Pulicaria dysenterica - Common Fleabane

Phylum: Magnoliophyta - Class: Equisetopsida - Order: Asterales - Family: Asteraceae

Common fleabane

Identification

This perennial member of the daisy family grows to a height of 50 to 90cm and has downy stems and very downy wavy-edged lanceolate leaves. The narrow linear rays and the disc florets are golden yellow and form compound flowerheads 2 to 3cm across.

closeup of Common Fleabane

Distribution

This plant is common throughout the UK and Ireland except for the far north. Common fleabane is a member of the very large family of daisies that grow throughout Europe.

Habitat

Common Fleabane is often found on the banks of streams, as it has a preference for marshy or at least permanently damp soil. As an unwelcome weed it also occurs in gardens, and once established, is extremely hard to get rid of.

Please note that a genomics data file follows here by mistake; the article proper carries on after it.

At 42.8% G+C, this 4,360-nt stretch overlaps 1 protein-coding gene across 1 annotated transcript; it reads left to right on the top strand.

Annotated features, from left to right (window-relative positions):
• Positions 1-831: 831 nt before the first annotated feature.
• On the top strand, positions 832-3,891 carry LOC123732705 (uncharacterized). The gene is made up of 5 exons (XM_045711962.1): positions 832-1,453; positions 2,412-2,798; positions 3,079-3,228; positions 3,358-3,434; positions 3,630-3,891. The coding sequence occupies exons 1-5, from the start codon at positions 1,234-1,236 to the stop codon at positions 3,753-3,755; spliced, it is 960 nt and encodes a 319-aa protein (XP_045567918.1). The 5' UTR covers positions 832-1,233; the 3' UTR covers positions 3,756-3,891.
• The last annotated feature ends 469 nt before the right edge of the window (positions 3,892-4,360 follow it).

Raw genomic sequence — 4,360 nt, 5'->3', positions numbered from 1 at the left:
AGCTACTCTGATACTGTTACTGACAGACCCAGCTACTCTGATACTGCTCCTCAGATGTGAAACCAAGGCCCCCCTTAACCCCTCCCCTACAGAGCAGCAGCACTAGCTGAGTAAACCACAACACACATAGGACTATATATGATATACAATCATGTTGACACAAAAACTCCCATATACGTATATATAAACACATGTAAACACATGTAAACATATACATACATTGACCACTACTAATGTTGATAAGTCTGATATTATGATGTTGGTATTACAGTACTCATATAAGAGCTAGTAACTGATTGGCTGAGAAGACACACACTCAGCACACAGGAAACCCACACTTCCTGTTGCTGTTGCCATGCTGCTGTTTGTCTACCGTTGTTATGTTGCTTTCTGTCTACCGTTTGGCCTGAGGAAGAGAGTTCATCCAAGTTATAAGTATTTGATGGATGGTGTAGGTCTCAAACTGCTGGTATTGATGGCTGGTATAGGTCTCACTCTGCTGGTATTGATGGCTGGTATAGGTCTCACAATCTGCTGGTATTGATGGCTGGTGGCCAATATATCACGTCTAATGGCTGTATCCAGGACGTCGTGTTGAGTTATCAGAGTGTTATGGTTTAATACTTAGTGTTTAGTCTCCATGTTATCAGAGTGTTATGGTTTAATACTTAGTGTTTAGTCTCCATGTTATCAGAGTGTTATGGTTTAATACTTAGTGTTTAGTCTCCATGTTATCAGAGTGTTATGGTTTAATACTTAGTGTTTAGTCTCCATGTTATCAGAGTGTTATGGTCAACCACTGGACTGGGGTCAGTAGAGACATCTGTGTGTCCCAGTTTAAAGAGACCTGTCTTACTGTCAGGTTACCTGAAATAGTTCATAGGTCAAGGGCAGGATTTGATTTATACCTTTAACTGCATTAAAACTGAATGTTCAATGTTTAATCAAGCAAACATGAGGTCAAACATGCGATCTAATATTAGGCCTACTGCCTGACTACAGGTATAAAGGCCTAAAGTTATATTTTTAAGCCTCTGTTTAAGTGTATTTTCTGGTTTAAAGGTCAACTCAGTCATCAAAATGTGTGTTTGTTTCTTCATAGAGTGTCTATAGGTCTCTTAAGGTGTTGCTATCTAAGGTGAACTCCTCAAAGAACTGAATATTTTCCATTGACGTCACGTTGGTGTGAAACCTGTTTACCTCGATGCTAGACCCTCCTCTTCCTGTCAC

Commoin Fleabane in a garden

Blooming times

The flowers are not long-lasting; they appear in August and are usually past their best by mid September.

Etymology

From the scientific name of this plant you may guess (quite correctly) that it was used in the past as a treatment for dysentery. Its common name suggests another use of fleabane: to repel fleas.

The plants shown on this page were photographed in West Wales.